Management meets the Mountain

Climbing with Birnbaum & Bubendorfer

People want change

August 23rd was a red letter day for me this year. Or rather, it was a white, green & orange sort of day. I flew from Berlin Tegel to Venice Marco Polo – my first (ever) trip to Italy. From there, I spent two hours travelling north, following the mountains to my final destination in the Dolomites.

I haven’t travelled extensively in Europe, despite having lived in Germany for well over a decade. My vacation trips are always to New York ,to see my family, and back. So, I had no idea what to expect. I only knew that I didn’t speak the language, and that I was terrified of having to drive a tiny Fiat with a stick shift up a tall & windy mountain.

Well, I was right about the tall & windy mountain. But Italy pretty much busted every other stereotype that I had of it  -pretty much directly on my arrival. The airport in Venice is nice, it was no problem to rent an automatic car, and the roads were exceptionally good and the drivers amazingly courteous. As one friend put it afterwards, “Where did you think you were going?” They say that travel opens our horizons, and I have to admit that this is true.

But now to the interview: although we didn’t take every question from the interview for the film, Leo also talked about change in a question that we cut out. He says that people want change and that it helps them. The trip provided a real change of scenery for me, as well as a new experience of hiking in the Dolomites, meeting an amazing crew of Austrian mountain climbers & film makers, eating fantastic food, and having a more meaningful experience than almost every other tourist in Italy. (I’ve been told there are lots of tourists.)


Amanda Gläser-Bligh
Amanda Gläser-Bligh
E.ON Communications & Political Affairs
Birnbaum x Bubendorfer
Birnbaum x Bubendorfer

Birnbaum x Bubendorfer

The idea behind the video was to show Leo and use his love to mountain climbing for an interview. He really liked this format and quickly suggested Thomas Bubendorfer as an interview partner. I got in touch with him, and he quickly suggested a man named Günther Göberl and his film crew to help us get some footage in the mountains. We quickly set a date.


Have I mentioned yet that Leo Birnbaum is half-Italian? This was not something that I realized until my arrival in the Dolomites, where it quickly became apparent that Leo understood much more than just the language of the area. He also understands the culture and the knows a lot about the history of the region.

Leo already had a couple of days of climbing behind him, together with his brother, right before the rest of us arrived. The weather was perfect at the end of August and on that first day, I met Leo, his brother and his climbing guide for a beer on the terrace of the hotel.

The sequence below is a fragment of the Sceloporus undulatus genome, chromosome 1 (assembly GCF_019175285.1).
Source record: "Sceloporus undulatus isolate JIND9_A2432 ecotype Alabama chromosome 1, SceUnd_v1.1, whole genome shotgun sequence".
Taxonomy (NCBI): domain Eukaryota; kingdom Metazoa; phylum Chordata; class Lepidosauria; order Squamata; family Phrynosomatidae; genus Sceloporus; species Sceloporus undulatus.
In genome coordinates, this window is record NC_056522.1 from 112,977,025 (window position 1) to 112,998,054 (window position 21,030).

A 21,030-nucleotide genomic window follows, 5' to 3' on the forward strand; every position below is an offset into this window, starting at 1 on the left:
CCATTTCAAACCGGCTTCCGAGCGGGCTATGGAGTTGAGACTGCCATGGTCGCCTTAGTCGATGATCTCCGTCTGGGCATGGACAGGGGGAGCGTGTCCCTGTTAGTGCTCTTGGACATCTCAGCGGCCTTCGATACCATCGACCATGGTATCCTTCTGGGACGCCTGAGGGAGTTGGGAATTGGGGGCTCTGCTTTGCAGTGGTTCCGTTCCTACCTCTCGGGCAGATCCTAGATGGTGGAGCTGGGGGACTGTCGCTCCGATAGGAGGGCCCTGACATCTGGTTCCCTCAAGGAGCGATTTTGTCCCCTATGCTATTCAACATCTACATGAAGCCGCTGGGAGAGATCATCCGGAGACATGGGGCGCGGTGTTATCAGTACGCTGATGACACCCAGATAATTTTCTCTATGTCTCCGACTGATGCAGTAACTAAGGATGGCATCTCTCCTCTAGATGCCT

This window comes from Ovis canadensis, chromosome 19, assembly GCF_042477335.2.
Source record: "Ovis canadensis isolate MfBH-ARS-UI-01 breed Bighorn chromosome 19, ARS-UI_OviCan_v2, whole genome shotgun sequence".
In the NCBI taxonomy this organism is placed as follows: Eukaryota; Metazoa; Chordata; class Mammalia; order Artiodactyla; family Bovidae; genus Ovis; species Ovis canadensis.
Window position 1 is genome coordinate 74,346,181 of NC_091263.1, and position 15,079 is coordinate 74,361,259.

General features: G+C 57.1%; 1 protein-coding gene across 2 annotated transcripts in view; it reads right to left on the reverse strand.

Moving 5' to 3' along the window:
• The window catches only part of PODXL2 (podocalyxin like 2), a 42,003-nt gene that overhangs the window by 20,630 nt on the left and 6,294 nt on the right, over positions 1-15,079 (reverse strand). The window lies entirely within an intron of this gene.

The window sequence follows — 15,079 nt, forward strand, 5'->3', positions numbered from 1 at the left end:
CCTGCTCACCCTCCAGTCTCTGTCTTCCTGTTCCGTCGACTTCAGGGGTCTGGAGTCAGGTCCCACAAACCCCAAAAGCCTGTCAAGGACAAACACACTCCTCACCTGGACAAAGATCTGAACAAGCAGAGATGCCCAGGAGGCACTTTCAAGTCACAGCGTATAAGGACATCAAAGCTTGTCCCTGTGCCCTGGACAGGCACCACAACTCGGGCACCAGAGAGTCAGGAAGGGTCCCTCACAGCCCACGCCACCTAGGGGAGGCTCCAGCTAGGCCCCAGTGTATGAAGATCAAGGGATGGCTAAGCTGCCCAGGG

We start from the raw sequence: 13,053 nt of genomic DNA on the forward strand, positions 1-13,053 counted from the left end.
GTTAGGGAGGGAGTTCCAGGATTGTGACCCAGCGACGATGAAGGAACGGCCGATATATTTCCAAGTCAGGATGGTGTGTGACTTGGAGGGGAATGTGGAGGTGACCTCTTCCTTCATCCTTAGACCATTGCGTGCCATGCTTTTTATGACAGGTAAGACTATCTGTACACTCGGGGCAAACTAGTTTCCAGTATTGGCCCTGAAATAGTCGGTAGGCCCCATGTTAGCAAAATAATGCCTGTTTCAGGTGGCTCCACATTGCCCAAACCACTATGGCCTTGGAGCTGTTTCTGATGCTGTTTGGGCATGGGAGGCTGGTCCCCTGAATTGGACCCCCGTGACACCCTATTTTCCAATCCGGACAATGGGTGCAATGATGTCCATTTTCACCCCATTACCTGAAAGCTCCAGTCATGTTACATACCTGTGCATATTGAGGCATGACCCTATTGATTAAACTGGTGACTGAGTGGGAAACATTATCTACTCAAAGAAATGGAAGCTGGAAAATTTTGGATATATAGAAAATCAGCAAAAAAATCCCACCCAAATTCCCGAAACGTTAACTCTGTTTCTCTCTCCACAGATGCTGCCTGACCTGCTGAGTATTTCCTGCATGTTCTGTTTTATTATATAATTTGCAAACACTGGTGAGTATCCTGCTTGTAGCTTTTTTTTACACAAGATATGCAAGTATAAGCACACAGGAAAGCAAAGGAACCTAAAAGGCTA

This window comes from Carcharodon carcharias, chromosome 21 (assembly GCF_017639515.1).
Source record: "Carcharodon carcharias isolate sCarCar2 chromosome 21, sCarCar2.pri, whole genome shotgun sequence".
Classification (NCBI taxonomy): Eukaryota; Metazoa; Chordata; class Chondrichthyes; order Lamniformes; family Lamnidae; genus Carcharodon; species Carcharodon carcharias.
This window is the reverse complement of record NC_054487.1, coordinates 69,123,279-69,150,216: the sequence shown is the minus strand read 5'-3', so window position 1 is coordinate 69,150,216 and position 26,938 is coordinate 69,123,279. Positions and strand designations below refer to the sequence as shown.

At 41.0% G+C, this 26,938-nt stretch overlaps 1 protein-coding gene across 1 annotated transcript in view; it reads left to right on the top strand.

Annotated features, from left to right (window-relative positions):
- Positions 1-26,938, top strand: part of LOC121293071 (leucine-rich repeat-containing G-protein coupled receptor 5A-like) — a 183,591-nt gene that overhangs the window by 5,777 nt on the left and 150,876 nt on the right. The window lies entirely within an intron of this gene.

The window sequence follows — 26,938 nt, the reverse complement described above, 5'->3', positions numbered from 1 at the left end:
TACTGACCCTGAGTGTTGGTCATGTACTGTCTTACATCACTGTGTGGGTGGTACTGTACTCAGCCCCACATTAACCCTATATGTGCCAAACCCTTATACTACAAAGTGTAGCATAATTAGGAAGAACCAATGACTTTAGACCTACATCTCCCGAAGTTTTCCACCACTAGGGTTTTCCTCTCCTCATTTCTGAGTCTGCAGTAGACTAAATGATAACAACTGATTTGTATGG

This crew had a few things in common. They were all rugged dudes. Aside from Leo and myself, they were all Austrian. They all loved climbing. And they all had amazing, outstanding, death-defying stories. It’s quite something to be in a small group of people who are really alive. I know that makes it sounds like the rest of us are chumps. But these guys are pushing themselves in the ways that you or I might not. It provides tremendous spiritual growth, but also leaves a number of physical scars. A trade off that we all don’t necessarily need to make.

And Thomas Bubendorfer was the last to arrive – right as we were eating our (delicious) dinner. Our climber, management speaker, author, master of several foreign languages and Porsche spokesman was full of energy and ready to get climbing the next morning. I immediately understood why Leo had picked him as an interview partner. He opened up to me right away and made it seem as if we had known each other for years. But he actually had known the rest of the crew for years, and they already had lots of adventures & stories together; some good, some frightening, some glorious.

Climbing in Italy
Birnbaum and Bubendorfer
Mountain Italy


I believe that all those Austrians were making an effort to help me understand them when speaking German, but not always. There were times when there were apologies for speaking in dialect. I never asked Leo if he could understand them all, but I assume, that like me, that it’s always at least possible to get the gist of what they’re saying.

And all that communications is key when you’re mountain climbing. We could hear from below what the guys were saying to each other while moving up the mountain. You can listen to the some of the sounds here. 


But at the end of the day, we not only had perfect weather, good food & conversation and a wonderful backdrop for Leo to talk to Thomas, we had a safe & fun trip. The guys all pulled together to get all the equipment up & down the mountain. All team communications were understood & the mission was implemented. And the tangible result is this film, which is a communiqué of sorts from Leo to us, his E.ON employees.

Enjoy the beauty of the mountains! I hope you enjoy this film!


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